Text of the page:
You are here

Justice News

Department of Justice
U.S. Attorney’s Office
Central District of California

FOR IMMEDIATE RELEASE
Wednesday, April 13, 2022

Former San Pedro Train Engineer Sentenced to 3 Years in Prison for Intentionally Derailing Locomotive Near U.S. Navy Hospital Ship

          LOS ANGELES – A former train engineer at the Port of Los Angeles was sentenced today to 36 months in federal prison for intentionally running a locomotive at full speed off the end of railroad tracks near a United States Navy hospital ship that was deployed to provide medical relief during the early months of the COVID-19 pandemic.

          Eduardo Moreno, 46, of San Pedro, was sentenced by United States District Judge Philip S. Gutierrez, who also ordered him to pay $755,880 in restitution.

          Moreno pleaded guilty in December 2021 to one count of committing a terrorist attack and other violence against railroad carriers and mass transportation systems.

          On March 31, 2020, Moreno drove a train at high speed, did not slow down near the end of the railroad track, and intentionally derailed the train off the tracks near the United States Naval Ship Mercy – a hospital ship then docked in the Port of Los Angeles.

          No one was injured in the incident, and the Mercy was not harmed or damaged. The incident resulted in the train leaking a substantial amount – approximately 2,000 gallons – of diesel fuel, which required clean up by fire and other hazardous materials personnel. Clean-up crews recovered approximately 400 gallons of fuel from the fuel tank and the ground adjacent to the derailment, according to court documents.

          Moreno caused $755,880 in damage because of the derailment.

          In his first interview with the Los Angeles Port Police, Moreno acknowledged that he “did it,” saying that he was suspicious of the Mercy and believed it had an alternate purpose related to COVID-19 or a government takeover, according to an affidavit filed with a criminal complaint in this case. Moreno stated that he acted alone and had not pre-planned the attempted attack. While admitting to intentionally derailing and crashing the train, he said he knew it would bring media attention and “people could see for themselves,” referring to the Mercy, according to the affidavit.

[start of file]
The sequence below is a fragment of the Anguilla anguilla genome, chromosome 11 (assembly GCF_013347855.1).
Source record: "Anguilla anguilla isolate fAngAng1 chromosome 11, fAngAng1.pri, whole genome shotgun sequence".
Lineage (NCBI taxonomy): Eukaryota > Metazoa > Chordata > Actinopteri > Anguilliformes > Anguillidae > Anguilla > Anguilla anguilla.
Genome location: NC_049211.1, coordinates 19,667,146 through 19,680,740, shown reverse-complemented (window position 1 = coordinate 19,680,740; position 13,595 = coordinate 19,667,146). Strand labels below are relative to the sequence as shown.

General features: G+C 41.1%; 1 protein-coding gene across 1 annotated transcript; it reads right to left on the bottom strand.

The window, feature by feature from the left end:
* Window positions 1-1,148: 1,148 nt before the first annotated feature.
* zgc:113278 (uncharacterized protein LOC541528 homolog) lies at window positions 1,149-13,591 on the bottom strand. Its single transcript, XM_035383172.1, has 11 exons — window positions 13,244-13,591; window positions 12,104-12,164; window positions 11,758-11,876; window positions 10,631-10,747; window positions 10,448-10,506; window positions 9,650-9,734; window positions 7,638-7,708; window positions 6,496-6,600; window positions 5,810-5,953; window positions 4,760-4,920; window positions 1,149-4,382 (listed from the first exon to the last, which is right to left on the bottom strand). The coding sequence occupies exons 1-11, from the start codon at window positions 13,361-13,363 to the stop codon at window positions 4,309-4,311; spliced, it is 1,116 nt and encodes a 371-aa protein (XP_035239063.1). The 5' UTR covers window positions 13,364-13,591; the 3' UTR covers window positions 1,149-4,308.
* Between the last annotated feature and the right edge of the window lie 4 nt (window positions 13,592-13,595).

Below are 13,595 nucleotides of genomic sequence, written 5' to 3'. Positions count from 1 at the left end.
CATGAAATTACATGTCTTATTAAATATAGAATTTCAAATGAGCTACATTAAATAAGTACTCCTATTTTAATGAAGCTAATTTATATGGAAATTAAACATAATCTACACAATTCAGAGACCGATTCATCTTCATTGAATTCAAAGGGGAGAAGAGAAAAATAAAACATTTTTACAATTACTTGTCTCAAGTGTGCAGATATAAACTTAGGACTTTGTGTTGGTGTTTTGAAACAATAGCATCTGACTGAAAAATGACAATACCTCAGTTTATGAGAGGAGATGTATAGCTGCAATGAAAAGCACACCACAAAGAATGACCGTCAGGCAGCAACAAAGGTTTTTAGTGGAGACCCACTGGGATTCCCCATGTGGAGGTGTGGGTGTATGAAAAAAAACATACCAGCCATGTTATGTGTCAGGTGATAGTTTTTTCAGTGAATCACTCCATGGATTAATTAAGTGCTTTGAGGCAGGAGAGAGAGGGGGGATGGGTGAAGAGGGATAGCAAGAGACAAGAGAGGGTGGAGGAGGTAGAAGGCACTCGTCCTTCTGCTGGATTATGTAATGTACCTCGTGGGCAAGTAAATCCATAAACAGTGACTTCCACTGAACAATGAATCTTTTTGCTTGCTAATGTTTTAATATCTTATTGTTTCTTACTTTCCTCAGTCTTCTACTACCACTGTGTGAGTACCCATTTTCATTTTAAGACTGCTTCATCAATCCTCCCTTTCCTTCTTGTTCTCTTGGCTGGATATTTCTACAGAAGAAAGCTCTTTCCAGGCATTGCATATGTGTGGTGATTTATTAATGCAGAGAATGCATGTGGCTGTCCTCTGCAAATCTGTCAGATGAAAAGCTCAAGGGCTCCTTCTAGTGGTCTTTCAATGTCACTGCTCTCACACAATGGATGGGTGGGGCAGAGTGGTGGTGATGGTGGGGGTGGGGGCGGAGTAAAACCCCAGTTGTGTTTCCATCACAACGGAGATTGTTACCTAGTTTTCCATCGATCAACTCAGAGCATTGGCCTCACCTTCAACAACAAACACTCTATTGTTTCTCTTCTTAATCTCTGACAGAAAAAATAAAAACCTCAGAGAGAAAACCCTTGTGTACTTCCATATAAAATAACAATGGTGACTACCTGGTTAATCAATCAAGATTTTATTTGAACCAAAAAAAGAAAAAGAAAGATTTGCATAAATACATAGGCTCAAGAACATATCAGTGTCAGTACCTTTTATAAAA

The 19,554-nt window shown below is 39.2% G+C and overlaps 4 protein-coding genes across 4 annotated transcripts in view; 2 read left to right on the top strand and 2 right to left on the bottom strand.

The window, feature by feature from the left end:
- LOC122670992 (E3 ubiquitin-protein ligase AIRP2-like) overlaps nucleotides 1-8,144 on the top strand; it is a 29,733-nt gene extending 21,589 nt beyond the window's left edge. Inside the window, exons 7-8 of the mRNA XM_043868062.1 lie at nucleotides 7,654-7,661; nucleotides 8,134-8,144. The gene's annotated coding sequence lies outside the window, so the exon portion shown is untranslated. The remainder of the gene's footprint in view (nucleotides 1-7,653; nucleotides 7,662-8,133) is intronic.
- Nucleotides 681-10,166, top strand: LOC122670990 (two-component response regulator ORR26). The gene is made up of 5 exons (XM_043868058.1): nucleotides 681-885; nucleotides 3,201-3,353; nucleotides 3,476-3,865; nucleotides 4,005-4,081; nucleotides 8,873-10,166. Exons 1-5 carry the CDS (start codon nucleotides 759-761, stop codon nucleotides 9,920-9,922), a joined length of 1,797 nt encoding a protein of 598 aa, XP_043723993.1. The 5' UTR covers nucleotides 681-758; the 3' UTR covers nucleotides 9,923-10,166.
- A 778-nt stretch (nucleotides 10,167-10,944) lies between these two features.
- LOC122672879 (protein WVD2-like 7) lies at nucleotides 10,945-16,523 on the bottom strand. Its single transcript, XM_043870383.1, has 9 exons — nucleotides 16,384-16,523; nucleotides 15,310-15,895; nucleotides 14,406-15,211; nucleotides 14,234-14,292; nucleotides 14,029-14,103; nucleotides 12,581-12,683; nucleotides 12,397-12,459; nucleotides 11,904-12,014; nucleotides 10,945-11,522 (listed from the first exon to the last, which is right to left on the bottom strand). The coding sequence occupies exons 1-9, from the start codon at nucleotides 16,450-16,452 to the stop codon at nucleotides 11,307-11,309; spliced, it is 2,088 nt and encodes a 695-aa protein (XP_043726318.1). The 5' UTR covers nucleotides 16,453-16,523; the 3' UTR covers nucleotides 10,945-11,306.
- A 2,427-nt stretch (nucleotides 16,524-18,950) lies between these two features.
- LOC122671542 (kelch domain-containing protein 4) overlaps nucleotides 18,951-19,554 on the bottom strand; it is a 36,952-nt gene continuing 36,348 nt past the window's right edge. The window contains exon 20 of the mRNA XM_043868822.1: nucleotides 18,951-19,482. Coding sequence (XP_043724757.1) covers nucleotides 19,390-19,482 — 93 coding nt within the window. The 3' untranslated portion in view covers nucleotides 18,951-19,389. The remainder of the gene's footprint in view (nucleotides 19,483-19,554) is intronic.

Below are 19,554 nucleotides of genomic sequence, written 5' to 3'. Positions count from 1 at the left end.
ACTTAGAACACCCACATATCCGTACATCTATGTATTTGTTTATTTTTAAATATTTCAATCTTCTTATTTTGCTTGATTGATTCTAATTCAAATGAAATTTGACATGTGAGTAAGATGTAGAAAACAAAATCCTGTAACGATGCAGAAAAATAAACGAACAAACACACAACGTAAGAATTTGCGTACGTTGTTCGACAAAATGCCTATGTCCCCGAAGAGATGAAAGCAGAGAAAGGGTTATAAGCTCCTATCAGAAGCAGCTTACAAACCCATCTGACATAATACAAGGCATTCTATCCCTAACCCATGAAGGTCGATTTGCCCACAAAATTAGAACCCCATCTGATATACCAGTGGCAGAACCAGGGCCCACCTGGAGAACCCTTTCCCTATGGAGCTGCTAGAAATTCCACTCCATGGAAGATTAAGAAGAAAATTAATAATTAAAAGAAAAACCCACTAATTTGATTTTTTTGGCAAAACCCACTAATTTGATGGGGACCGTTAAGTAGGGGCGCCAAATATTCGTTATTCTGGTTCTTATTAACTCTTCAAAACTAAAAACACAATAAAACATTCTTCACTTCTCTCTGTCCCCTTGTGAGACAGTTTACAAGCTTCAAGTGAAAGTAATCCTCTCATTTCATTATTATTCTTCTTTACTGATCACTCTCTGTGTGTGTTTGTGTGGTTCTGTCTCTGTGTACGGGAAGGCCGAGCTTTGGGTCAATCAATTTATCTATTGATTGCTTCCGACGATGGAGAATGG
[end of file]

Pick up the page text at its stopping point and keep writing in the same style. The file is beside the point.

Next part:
In a second interview with FBI agents, Moreno stated that “he did it out of the desire to ‘wake people up,’” the affidavit states. “Moreno stated that he thought that the Mercy was suspicious and did not believe ‘the ship is what they say it’s for.’”

          “[Moreno’s] offense was extraordinarily serious, and he used his unique access as a licensed train conductor to derail a multi-ton train toward a government hospital ship whose purpose was to treat vulnerable patients in the midst of a global pandemic,” prosecutors wrote in a sentencing memorandum.

          The FBI’s Joint Terrorism Task Force and the Port of Los Angeles Police investigated this matter.

          Assistant United States Attorneys Reema M. El-Amamy and Christine M. Ro of the Terrorism and Export Crimes Section, along with Trial Attorney Taryn Meeks of the Justice Department’s National Security Section’s Counterterrorism Section prosecuted this case.

Topic(s): 
Counterterrorism
Contact: 
Ciaran McEvoy Public Information Officer ciaran.mcevoy@usdoj.gov (213) 894-4465
Press Release Number: 
22-069
Updated April 13, 2022